That one book is Cultivating a Life for God: Multiplying Disciples Through Life Transformation Groups (amazon link), by Neil Cole. I was reading another of his books, Organic Church (amazon link). Part of Organic Chruch described Neil’s process of making disciples. In that section, he referenced another of his books, Cultivating a Life for God, where he said he went into much more detail on the process. So I bought it.

Cultivating a Life for God talked about establishing, what Neil called, Life Transformation Groups. These are very small groups of two to three people. They’re actually what I would call accountability groups.

In the book, Neil outlines how Life Transformation Groups work. There’s a set agenda. There’s accountability, Bible reading, and prayer. The groups are men only or women only. The goal is to get through the gathering in an hour to an hour and a half.

Neil has several examples of agendas for the group to follow. He listed accountability questions and suggestions for Bible reading.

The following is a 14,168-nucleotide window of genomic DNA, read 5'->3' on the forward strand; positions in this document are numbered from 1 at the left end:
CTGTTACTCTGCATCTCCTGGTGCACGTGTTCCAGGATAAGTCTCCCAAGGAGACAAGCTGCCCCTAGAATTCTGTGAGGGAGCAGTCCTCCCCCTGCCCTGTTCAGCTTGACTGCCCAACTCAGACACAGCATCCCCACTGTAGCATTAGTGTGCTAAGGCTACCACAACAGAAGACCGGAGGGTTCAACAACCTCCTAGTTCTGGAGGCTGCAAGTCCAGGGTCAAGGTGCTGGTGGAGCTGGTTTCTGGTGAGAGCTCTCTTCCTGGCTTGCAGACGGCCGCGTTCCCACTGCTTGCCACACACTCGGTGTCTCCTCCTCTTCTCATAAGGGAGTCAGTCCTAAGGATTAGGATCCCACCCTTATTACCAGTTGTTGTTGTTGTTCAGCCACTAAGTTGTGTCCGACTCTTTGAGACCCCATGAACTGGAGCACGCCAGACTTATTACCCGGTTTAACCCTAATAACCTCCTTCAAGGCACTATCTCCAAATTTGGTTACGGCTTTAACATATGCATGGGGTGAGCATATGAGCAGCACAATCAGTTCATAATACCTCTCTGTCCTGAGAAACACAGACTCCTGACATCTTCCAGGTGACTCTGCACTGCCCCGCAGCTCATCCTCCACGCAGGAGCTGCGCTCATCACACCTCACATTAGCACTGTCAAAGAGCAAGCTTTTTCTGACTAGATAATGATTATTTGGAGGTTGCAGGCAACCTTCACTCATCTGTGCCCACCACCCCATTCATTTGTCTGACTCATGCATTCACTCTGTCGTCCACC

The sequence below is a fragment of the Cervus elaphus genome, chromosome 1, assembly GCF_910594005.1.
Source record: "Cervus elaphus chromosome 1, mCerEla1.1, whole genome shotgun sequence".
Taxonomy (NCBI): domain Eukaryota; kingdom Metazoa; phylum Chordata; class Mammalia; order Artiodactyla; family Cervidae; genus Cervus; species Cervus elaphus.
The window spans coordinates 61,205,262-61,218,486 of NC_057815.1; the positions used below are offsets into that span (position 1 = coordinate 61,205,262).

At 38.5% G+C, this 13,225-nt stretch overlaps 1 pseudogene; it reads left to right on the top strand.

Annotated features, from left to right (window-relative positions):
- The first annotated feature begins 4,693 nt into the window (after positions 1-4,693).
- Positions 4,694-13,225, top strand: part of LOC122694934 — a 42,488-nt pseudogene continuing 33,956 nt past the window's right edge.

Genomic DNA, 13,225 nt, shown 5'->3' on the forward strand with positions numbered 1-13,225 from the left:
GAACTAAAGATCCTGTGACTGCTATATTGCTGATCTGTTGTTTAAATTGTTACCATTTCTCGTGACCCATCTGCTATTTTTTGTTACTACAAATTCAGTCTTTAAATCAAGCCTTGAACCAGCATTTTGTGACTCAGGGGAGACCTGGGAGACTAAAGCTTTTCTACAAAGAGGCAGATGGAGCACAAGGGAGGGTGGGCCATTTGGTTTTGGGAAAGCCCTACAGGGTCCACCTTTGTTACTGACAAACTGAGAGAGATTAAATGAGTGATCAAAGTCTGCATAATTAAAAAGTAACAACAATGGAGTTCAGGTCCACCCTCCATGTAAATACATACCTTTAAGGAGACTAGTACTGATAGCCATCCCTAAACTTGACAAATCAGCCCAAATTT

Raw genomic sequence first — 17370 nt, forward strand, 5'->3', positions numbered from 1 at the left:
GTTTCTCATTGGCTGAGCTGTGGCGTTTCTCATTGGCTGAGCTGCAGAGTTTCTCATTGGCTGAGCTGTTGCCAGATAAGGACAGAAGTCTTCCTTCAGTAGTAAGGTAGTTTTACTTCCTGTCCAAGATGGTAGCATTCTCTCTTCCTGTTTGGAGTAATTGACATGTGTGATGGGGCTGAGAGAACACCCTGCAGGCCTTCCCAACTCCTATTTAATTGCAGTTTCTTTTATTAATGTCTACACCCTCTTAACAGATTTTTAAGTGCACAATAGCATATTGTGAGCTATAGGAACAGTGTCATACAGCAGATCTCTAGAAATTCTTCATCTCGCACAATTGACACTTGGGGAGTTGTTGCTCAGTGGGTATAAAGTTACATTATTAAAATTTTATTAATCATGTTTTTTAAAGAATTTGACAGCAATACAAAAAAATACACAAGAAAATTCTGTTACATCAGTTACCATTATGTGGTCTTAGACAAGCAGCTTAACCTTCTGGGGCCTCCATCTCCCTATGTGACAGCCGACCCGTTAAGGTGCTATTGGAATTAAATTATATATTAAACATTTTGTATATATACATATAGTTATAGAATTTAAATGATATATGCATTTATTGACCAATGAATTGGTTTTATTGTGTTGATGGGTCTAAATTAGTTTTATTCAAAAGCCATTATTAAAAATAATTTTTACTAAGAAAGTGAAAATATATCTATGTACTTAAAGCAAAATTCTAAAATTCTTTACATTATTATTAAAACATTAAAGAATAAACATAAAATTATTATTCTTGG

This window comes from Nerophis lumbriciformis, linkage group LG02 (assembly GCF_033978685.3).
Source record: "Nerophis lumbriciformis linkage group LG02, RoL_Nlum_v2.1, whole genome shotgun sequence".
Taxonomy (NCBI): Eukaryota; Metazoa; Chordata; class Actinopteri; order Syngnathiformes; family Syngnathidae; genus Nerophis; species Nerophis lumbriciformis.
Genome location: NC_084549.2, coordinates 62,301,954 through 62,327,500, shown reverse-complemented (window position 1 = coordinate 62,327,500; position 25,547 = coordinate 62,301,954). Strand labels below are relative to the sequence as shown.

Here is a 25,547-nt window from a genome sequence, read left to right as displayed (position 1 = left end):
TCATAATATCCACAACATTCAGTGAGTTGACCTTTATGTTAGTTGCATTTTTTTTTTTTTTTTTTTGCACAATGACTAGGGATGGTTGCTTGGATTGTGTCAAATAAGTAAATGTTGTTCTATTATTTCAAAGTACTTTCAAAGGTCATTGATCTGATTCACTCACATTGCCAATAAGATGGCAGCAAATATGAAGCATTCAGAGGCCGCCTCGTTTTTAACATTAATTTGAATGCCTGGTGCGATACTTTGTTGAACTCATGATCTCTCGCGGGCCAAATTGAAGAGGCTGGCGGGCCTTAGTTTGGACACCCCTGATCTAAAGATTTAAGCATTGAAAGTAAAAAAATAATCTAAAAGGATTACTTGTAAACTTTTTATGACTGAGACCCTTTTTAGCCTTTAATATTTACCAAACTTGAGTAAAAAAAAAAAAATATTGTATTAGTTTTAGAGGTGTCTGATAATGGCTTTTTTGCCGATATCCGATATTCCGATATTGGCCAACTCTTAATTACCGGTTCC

The idea was intriguing. The more I thought about it the more I wanted to give it a try. So I asked a couple of guys from the church if they wanted to try something new. They were up for it, so we gave it a shot.

I developed a series of questions, working from the questions suggested in the book. I added some that were relevant to my guys. I modified the Bible reading a bit. And we started.


Our first group decided to meet in local restaurants at noon. We’d meet in McDonald’s, Wendy’s, and other locally owned places. The idea was not only to disciple but to give us opportunities to do some outreach.